The Stevanovich Institute for the Formation of Knowledge, opened earlier this year, will begin offering its first courses in early 2016.
The Institute’s goal is to study how individuals accumulate, standardize, and transfer knowledge, and how new disciplines emerge from old ones. The Institute plans to study the development of knowledge from antiquity to the present day by uniting academics from all fields.
One of the Institute’s more specific focuses will be studying how knowledge is transformed over time, from informal traditions to increasingly uniform practices. “You might think about the development of Hippocratic medicine: in the early period, fifth century B.C.E. Greece, a few people who practiced medicine had similar doctrines, similar attitudes, and made common observations. You might say that what they were doing was transforming what were non-systematic folk ideas about healing and disease into a much more systematic form,” said Professor Robert J. Richards, a member of the Institute’s executive committee.
The Institute’s first new course will consist of four to six case studies spread across two quarters, covering topics that will change annually. These will be “team-taught” by at least two professors from different departments.
The first quarter will discuss claims about scientific knowledge, the epistemology of democracy, and the concept of progress. The second will focus on the foundations of psychology in Linguistics and Biology, the origins of the social construction of knowledge, and the politics of philosophical knowledge, according to Professor Shadi Bartsch-Zimmer, the Institute’s faculty director.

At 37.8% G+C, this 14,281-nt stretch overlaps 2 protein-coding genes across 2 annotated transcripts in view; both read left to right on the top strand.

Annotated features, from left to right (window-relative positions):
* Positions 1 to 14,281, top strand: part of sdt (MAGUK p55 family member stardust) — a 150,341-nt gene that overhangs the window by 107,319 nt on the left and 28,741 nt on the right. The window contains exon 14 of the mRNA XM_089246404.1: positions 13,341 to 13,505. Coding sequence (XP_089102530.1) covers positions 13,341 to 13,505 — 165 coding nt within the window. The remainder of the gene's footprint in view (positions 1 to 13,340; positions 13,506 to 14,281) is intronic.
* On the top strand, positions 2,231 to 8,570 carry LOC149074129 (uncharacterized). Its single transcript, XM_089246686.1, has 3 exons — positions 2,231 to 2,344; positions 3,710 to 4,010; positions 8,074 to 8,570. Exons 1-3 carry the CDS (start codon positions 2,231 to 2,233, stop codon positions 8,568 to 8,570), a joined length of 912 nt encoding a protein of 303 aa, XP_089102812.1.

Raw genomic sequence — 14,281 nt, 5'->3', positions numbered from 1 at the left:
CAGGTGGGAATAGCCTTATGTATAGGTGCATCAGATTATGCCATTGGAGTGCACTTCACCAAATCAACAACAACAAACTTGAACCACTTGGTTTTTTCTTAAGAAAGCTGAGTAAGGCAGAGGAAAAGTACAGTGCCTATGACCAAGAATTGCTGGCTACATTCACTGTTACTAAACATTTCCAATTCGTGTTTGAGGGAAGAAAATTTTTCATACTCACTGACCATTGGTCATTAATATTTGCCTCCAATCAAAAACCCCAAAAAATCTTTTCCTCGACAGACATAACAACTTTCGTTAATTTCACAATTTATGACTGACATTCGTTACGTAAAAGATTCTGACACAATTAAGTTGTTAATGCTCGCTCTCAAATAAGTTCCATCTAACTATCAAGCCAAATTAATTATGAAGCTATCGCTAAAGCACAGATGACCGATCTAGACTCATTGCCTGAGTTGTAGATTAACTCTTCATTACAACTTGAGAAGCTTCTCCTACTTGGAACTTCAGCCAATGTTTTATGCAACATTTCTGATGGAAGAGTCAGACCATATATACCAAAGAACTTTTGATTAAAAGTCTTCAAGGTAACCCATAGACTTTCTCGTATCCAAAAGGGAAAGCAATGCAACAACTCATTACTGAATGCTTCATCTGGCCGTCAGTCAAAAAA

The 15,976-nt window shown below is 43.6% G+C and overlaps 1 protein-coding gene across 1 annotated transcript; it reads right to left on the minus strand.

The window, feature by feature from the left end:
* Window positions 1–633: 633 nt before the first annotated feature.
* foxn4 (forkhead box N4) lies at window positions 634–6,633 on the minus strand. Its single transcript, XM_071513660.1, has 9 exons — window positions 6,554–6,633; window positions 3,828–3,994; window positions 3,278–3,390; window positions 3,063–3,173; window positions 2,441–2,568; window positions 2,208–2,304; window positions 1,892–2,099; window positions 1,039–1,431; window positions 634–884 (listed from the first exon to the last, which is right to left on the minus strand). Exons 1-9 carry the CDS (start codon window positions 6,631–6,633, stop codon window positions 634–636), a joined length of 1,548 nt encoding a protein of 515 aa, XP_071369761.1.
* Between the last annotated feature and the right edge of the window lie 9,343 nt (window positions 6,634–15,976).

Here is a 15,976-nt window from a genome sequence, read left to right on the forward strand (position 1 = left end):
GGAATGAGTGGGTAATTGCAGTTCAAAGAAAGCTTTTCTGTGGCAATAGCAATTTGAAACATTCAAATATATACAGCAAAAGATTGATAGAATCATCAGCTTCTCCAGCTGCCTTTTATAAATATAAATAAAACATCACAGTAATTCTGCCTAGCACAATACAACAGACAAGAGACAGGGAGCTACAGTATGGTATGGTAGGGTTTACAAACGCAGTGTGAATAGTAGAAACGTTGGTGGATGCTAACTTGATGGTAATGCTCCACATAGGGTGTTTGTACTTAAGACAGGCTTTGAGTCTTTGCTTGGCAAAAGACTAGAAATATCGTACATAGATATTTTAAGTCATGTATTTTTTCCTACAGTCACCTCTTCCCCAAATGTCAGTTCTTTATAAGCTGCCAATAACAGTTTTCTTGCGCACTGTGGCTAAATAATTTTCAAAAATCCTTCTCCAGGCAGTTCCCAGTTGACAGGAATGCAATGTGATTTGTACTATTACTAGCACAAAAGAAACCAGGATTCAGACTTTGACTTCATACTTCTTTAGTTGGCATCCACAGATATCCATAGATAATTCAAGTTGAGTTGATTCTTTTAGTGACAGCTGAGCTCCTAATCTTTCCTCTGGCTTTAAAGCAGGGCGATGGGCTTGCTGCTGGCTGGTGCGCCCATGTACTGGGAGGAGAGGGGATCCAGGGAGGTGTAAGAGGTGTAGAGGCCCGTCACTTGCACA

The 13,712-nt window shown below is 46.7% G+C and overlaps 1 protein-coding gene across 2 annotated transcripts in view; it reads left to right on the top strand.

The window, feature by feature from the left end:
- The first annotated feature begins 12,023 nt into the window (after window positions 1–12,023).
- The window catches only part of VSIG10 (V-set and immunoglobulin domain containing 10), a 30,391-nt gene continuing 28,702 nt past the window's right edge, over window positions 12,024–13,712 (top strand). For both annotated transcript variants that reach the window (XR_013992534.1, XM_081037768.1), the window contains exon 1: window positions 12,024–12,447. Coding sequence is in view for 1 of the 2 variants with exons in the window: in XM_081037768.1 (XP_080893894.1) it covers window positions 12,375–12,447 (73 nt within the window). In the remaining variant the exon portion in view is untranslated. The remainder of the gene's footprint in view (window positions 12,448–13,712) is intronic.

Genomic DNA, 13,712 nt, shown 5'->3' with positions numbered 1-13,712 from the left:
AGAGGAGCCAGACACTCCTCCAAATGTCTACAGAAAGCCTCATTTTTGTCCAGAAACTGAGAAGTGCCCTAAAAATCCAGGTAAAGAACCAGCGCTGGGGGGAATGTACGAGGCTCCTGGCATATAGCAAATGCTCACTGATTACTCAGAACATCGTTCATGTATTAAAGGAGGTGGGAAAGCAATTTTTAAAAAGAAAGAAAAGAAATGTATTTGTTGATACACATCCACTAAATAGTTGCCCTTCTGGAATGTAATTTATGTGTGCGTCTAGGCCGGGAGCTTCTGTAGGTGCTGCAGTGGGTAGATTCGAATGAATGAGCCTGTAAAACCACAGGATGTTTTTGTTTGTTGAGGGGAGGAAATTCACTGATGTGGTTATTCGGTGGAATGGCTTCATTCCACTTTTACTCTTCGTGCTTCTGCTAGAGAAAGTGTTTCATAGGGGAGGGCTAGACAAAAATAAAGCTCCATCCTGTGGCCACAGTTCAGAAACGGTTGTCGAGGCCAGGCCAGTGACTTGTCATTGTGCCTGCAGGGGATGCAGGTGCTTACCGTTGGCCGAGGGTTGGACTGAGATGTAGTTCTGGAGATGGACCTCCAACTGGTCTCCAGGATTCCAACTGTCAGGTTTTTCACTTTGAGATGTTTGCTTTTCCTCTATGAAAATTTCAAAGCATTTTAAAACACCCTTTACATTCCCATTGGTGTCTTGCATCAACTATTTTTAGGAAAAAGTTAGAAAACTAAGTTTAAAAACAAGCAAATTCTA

The Institute views the method of analyzing many narrower case studies as vital in accomplishing its ambitious goals. “I think you approach this enormous topic not by trying to do the whole of knowledge. You approach test cases that bring you to thinking about knowledge more globally, but cause you to start in specific instances. It might be the relationship between eastern medicine in the fifth century B.C.E., and western medicine in the fifth century B.C.E. By over time developing courses like this, as one stands back, you’ll see larger patterns such that we can make statements about the nature of knowledge at its core,” Richards said.
In many ways, the Institute represents not only the core values of UChicago’s main ethos, but also those of the liberal arts as a whole.
“We wanted to provide a strong defense to the current challenge to the liberal arts. The liberal arts are the context in which one is taught sensitivity to historical and social context, to the shifting relations between ideology and practice, elite thought and popular culture; and as such they are supremely important to an understanding of our individual and social place in the world,” Bartsch said.